Taxis are a fast way to get around the local area if you don't rent a car, but it'll cost you.
Just to step foot in a taxi can cost around $2.50 (based on location), plus you have to pay a fee per every 1/4 mile and every idle minute.
This is a convenient way to travel if you're in a hurry, but it's more cost-effective to take the subway, a metro train, or the bus. Your hotel's concierge may be able to help you navigate the local transit system.
Book at hotels that offer free shuttles to and from the airport. And if you're staying in the city or at the beach, look into daily bike rentals. This is a fast, cheap way to get around. (See also: Get Your Travel Rewards on the Ground)
7. Credit Card Fees/Currency Fees
It might be easier to use a credit card when traveling abroad, but if your credit card features a foreign transaction fee, you'll pay as much as 3% per every transaction.
There is a simple solution: if you're traveling to another country, bring a credit card that doesn't charge a foreign transaction fee. And since the US dollar is commonly accepted in some foreign countries, such as Costa Rica and certain Canadian cities, you might be able to use cash and not worry about currency exchange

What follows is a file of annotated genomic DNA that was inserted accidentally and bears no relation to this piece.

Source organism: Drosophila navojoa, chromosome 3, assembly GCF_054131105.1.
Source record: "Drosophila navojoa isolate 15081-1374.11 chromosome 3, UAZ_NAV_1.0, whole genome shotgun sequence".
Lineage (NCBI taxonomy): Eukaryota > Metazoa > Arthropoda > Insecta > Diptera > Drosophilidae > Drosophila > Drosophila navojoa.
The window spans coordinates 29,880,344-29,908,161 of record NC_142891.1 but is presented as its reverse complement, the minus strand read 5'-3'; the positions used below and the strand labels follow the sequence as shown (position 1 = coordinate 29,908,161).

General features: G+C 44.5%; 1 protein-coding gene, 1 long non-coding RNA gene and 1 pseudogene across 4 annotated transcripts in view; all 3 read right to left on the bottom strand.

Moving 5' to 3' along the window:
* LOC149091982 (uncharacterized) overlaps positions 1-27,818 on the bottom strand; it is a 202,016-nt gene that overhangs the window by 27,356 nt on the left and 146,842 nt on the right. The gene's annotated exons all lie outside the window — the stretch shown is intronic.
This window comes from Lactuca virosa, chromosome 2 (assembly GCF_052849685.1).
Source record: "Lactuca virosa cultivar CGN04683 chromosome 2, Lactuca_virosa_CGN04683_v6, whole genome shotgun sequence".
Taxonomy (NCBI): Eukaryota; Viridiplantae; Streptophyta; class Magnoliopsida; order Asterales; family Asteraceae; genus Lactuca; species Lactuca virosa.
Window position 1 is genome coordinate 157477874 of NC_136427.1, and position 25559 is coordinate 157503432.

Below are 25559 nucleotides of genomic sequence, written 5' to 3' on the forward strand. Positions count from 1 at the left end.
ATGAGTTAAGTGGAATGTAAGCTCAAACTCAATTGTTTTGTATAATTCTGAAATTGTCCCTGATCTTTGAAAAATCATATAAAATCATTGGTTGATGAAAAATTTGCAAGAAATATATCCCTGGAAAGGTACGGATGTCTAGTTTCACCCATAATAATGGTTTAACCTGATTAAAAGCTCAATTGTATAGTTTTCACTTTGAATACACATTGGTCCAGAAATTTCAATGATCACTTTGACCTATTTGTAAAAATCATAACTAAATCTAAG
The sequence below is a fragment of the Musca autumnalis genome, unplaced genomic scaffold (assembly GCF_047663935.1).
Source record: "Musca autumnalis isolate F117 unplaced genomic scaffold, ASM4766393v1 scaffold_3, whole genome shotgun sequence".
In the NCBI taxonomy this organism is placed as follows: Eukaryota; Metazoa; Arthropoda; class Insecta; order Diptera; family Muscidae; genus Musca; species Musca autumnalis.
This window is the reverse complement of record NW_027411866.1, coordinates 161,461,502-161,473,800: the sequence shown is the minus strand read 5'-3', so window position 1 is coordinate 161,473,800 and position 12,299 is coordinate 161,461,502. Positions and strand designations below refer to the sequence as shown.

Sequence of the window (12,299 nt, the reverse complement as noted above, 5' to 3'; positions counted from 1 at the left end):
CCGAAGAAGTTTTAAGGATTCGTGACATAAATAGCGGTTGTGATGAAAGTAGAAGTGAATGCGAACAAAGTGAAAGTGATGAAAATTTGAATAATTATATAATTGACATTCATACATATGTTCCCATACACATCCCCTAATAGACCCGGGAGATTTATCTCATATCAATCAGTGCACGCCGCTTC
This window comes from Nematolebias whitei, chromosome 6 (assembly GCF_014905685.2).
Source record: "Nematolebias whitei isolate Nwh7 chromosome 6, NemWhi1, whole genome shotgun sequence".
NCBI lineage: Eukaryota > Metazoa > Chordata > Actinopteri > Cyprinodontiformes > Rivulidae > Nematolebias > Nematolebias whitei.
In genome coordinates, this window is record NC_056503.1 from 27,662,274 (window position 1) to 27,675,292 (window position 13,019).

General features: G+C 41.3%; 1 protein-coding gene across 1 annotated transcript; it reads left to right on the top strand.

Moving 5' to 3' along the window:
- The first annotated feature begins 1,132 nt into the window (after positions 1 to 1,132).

If you need to exchange money in a foreign country, airports and hotels offer currency exchange. This is convenient while traveling, but you may pay a higher transaction fee. Banks and ATMs typically have cheaper exchange rates. Always check rates before exchanging money. (See also: No Foreign Transaction Fees with Capital One Venture Card)
Understandably, you want to see as much of the local area as possible, and you may feel more comfortable traveling with a tour company. Just know that some tour companies will take advantage of your excitement and charge inflated tour prices.
To save money, compare prices among different tour companies before booking an excursion. If you're traveling with a group, ask the tour companies about group discounts. Also, check sites like Groupon and Living Social. These websites may have deals on local tours and other entertainment. (See also: How to Live Like a Local When Traveling)